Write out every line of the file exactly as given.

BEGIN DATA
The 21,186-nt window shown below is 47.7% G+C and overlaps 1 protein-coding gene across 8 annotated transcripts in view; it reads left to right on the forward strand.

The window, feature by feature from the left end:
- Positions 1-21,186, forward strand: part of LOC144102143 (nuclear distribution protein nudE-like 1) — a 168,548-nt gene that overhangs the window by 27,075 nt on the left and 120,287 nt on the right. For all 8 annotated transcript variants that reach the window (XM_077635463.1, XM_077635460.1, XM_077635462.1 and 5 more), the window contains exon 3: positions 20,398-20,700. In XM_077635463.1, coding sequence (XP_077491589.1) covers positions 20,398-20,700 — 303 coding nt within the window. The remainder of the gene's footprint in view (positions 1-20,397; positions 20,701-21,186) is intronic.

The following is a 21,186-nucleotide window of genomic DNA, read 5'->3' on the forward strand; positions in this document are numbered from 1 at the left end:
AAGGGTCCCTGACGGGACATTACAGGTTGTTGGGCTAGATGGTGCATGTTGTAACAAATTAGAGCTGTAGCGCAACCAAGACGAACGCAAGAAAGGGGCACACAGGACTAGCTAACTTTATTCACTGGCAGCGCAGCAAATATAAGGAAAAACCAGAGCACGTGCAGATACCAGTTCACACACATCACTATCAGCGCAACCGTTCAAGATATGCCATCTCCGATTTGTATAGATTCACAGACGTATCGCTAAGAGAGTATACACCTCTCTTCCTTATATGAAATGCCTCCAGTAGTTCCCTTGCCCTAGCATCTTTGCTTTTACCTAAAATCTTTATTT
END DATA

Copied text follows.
The 21,186-nt window shown below is 47.7% G+C and overlaps 1 protein-coding gene across 8 annotated transcripts in view; it reads left to right on the forward strand.

The window, feature by feature from the left end:
- Positions 1-21,186, forward strand: part of LOC144102143 (nuclear distribution protein nudE-like 1) — a 168,548-nt gene that overhangs the window by 27,075 nt on the left and 120,287 nt on the right. For all 8 annotated transcript variants that reach the window (XM_077635463.1, XM_077635460.1, XM_077635462.1 and 5 more), the window contains exon 3: positions 20,398-20,700. In XM_077635463.1, coding sequence (XP_077491589.1) covers positions 20,398-20,700 — 303 coding nt within the window. The remainder of the gene's footprint in view (positions 1-20,397; positions 20,701-21,186) is intronic.

The following is a 21,186-nucleotide window of genomic DNA, read 5'->3' on the forward strand; positions in this document are numbered from 1 at the left end:
AAGGGTCCCTGACGGGACATTACAGGTTGTTGGGCTAGATGGTGCATGTTGTAACAAATTAGAGCTGTAGCGCAACCAAGACGAACGCAAGAAAGGGGCACACAGGACTAGCTAACTTTATTCACTGGCAGCGCAGCAAATATAAGGAAAAACCAGAGCACGTGCAGATACCAGTTCACACACATCACTATCAGCGCAACCGTTCAAGATATGCCATCTCCGATTTGTATAGATTCACAGACGTATCGCTAAGAGAGTATACACCTCTCTTCCTTATATGAAATGCCTCCAGTAGTTCCCTTGCCCTAGCATCTTTGCTTTTACCTAAAATCTTTATTT